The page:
>The soi-distant occult intelligences which manifest and materialise themselves in the seance, never display any higher spiritual faculty than is owned by the medium and the sitters; they are wholly of oneiric type, dream personifications that correspond to detached memories, to beliefs, to all the miscellaneous things that lie dormant in the minds of the participants. It is not on a foundation of extra-corporeal beings one will find the secret of the psycho-dynamical phenomena of these subjects, but rather through consideration of hitherto unknown transformations of the bio-physical forces of the medium's organism."

>"The bio-physical forces of the medium's organism" are simply the "astral body" of the Occultists' teachings, whether or not assisted by "elementary spirits" as part of its components. Seeking to refine the common term, "elementary," Madame Blavatsky in 1877 noted that it had been used by Eliphas Levi, the French Kabalist, "to cover" both "human spirits" that had "lost every connection with a purer immortal world" ("the disembodied souls of the depraved" who had "sometime prior to death separated themselves from their divine spirits") and the "nature-spirits" ("evolved in the four kingdoms of earth, air, fire, and water and called by the Kabalists gnomes, sylphs, salamanders, and undines"). Reserving for the former the "special term" elementary, H.P.B. was the first to call the latter elementals (with a result that the term now has entered accepted usage. See Merriam-Webster's Third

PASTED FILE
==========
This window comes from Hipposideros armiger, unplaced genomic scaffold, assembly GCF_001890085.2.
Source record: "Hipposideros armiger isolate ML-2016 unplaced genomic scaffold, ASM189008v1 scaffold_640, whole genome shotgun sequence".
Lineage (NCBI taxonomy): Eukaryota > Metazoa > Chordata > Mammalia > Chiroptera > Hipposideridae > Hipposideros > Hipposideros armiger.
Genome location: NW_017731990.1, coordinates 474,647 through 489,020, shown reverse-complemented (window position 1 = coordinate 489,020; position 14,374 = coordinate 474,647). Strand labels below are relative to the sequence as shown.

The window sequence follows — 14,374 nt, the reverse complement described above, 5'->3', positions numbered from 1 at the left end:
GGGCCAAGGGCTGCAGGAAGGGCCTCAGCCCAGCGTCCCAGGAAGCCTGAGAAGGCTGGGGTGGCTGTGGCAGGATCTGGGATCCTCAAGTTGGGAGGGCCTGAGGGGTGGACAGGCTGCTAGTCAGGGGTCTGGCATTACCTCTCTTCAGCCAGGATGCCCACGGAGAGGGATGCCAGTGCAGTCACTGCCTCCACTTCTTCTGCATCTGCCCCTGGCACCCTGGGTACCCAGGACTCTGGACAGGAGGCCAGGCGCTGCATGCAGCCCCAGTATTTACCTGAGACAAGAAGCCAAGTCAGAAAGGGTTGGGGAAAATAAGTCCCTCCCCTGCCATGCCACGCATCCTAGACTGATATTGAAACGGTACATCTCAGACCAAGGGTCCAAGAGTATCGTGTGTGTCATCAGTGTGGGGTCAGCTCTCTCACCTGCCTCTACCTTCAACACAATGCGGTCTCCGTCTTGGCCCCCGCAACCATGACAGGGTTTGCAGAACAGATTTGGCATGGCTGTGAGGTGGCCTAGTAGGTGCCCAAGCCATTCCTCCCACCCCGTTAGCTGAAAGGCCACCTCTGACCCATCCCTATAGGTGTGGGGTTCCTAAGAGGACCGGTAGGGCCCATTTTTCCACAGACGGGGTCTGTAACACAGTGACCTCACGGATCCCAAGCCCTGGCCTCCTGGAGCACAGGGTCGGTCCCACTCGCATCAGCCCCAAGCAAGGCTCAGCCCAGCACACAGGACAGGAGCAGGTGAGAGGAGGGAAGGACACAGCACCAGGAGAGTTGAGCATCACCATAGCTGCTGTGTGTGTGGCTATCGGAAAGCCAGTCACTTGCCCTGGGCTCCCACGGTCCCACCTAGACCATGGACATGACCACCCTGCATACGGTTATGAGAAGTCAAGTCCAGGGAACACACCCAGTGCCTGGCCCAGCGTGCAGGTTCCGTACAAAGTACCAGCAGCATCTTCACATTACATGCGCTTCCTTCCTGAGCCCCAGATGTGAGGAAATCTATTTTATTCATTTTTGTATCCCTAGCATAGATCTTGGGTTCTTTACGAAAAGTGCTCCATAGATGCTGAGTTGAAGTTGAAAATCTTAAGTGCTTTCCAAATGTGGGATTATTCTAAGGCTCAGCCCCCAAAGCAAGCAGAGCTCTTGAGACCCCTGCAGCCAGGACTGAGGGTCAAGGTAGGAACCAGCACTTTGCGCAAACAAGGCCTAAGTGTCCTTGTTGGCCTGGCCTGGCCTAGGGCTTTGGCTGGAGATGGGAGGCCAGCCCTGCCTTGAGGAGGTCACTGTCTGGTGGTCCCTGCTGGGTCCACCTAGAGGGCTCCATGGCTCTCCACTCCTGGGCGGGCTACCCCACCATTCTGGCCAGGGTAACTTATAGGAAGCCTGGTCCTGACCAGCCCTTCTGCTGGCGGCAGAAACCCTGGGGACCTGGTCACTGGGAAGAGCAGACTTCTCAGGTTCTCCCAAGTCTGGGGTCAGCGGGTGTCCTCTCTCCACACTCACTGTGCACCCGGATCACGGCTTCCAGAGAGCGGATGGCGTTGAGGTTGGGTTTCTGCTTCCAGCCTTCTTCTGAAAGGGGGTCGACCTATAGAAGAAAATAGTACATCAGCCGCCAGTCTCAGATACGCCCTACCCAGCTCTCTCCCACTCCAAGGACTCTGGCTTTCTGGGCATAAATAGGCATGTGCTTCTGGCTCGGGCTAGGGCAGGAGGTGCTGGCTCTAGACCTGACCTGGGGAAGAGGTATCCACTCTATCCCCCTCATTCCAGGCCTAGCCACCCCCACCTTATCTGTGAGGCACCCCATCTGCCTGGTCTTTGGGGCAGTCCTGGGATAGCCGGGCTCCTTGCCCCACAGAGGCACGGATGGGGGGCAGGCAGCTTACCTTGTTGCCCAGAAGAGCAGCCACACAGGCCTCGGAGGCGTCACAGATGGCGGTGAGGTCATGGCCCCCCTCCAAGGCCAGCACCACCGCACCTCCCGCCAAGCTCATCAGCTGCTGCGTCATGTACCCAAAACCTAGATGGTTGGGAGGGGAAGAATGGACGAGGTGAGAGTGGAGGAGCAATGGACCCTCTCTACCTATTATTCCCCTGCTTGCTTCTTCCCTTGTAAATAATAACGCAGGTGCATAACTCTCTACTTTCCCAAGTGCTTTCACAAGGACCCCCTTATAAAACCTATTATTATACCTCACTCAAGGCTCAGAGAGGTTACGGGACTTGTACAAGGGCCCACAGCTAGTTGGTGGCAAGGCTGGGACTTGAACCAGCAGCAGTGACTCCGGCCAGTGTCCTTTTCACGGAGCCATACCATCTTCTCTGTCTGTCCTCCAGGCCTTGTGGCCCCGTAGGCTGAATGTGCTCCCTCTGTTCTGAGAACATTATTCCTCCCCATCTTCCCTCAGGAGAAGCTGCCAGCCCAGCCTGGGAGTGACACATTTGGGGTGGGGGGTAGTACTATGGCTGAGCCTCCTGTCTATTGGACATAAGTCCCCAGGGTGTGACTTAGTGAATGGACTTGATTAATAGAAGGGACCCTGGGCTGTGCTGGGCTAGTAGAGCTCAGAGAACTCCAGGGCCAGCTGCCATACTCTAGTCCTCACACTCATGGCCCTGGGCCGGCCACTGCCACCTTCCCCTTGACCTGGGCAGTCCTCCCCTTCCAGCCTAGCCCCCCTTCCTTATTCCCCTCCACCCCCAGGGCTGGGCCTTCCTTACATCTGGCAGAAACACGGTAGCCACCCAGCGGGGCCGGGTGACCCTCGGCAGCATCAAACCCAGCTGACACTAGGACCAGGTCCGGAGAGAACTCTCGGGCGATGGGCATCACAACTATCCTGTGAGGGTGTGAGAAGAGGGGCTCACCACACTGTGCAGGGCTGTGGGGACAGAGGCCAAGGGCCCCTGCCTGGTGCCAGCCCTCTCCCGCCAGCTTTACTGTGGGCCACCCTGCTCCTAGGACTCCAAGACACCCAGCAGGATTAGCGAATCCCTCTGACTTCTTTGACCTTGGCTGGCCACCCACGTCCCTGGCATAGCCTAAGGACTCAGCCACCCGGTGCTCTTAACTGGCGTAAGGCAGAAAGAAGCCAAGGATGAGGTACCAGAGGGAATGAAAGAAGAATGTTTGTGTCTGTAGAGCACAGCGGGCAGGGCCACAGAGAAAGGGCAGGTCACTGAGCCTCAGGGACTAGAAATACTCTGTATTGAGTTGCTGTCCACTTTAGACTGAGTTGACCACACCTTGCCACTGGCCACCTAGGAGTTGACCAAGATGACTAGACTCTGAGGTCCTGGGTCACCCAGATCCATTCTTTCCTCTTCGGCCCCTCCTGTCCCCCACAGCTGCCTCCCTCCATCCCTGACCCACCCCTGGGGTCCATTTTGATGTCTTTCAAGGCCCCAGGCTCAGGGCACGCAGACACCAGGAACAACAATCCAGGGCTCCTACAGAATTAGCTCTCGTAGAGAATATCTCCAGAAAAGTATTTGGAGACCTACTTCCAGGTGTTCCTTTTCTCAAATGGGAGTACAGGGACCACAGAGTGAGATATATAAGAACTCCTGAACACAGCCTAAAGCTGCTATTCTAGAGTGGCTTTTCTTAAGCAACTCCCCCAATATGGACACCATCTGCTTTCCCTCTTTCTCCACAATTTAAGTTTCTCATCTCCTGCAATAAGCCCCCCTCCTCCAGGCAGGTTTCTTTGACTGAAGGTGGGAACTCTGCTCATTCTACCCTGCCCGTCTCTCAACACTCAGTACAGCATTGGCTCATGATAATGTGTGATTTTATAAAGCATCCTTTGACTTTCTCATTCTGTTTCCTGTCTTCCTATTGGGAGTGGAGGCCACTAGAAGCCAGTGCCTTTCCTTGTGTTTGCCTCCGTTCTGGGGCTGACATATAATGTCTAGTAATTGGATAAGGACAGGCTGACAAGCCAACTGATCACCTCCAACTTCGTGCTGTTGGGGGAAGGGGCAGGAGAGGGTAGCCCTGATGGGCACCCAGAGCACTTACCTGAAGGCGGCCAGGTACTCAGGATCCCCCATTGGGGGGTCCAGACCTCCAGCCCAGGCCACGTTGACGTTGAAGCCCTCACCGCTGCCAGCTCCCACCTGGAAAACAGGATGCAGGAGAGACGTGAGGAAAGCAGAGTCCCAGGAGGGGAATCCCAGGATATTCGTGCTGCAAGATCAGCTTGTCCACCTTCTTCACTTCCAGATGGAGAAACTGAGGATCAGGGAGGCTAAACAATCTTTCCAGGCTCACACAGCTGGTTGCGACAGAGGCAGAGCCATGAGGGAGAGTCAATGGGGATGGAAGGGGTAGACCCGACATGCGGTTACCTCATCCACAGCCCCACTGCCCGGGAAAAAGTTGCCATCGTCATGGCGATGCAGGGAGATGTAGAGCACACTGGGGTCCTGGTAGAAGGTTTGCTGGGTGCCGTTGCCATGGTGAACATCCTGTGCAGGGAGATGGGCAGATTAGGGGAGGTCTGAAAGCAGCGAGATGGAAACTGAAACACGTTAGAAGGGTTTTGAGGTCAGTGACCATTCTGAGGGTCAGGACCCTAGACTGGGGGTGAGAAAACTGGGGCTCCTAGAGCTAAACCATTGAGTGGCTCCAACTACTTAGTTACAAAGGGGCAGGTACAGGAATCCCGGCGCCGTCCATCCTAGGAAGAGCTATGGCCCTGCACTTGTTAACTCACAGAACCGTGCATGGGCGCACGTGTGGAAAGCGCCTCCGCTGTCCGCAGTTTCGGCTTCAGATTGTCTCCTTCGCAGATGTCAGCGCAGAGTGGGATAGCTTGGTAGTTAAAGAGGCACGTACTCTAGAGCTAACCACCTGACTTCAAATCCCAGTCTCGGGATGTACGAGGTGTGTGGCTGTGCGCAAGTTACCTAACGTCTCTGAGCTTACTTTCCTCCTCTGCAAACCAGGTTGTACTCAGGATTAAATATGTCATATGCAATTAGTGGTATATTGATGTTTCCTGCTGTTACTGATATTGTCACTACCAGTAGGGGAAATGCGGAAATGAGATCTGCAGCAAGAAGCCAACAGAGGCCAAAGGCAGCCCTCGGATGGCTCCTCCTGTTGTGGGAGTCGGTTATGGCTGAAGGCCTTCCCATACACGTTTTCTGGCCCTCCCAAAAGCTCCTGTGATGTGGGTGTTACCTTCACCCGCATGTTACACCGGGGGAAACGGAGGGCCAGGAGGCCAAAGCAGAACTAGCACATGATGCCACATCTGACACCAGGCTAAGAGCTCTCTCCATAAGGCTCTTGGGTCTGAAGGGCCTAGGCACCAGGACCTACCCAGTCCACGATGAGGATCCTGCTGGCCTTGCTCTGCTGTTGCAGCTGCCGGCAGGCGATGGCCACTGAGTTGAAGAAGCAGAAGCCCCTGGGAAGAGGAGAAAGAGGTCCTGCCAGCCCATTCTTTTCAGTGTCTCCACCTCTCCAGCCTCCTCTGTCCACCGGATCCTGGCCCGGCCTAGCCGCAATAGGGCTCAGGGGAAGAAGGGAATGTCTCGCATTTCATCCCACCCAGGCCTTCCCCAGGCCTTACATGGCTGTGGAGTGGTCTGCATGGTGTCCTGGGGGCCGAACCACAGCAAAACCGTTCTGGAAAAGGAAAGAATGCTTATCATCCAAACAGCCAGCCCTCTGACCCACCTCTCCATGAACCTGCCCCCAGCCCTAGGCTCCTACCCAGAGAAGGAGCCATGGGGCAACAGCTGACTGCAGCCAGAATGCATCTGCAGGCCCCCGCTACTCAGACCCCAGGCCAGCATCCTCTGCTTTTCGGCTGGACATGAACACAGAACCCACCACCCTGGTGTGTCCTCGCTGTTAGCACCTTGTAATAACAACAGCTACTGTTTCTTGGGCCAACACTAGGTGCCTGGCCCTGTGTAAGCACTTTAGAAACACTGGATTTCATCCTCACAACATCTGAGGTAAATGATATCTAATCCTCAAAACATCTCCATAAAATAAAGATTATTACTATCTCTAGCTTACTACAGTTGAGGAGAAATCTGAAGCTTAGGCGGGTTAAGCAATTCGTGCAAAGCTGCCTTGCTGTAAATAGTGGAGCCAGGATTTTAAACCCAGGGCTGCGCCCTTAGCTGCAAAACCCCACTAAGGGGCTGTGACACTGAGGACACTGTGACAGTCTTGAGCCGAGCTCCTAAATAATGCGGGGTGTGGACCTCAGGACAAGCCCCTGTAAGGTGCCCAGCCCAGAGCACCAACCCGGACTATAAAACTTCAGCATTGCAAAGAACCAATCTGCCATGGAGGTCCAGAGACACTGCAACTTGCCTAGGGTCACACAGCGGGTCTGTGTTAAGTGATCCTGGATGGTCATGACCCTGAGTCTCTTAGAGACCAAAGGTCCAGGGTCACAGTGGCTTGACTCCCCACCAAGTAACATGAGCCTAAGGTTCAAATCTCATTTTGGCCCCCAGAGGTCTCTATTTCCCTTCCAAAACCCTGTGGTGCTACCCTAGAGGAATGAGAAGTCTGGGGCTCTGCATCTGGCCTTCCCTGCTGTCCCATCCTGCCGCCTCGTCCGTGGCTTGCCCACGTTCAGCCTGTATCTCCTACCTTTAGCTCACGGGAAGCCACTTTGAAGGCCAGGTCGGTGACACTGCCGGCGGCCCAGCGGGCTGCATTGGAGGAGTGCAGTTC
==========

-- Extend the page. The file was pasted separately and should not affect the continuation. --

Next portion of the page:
New International Dictionary, page 734: "Elemental. . . Spirit, spectre, wraith"). She described the elementals as "centers of force," responsive to the human will, changeable and plastic in appearance, taking on varying forms modeled by human imagination, conscious or unconscious.

>These "elementals" --- or what earlier, in Col. Olcott's Inaugural Address, had been called "the elementary spirits" --- were regarded by Occultists, H.P.B. noted, as the "sole agents in all the meaningless physical phenomena at seances." Such phenomena, she added, "will be produced unless they be dominated by wills more powerful than their own. Such a will may be that of a living adept, or as there are none such at Western spiritualist seances, these ready agents are at the disposal of every strong, vicious, earth-bound, human elementary who has been attracted to the place. By such they can be used in connection with the astral emanations of the circle and medium, as stuff out of which to make materialized spirits." These "spirits, spectres, wraiths," she called "portrait-statues" of the dead or living; and maintained that these "pictures in the Astral Light" were palpably objectified through the Linga Sharira,
 the Astral Body, of the medium who "assimilat(es), unconsciously to himself, the pictures of the dead relatives and friends from the aura of the sitters." Thus, "The unintellectual 'elementals' are drawn in unconsciously . . . as component parts of the grosser astral body. . . ." (20)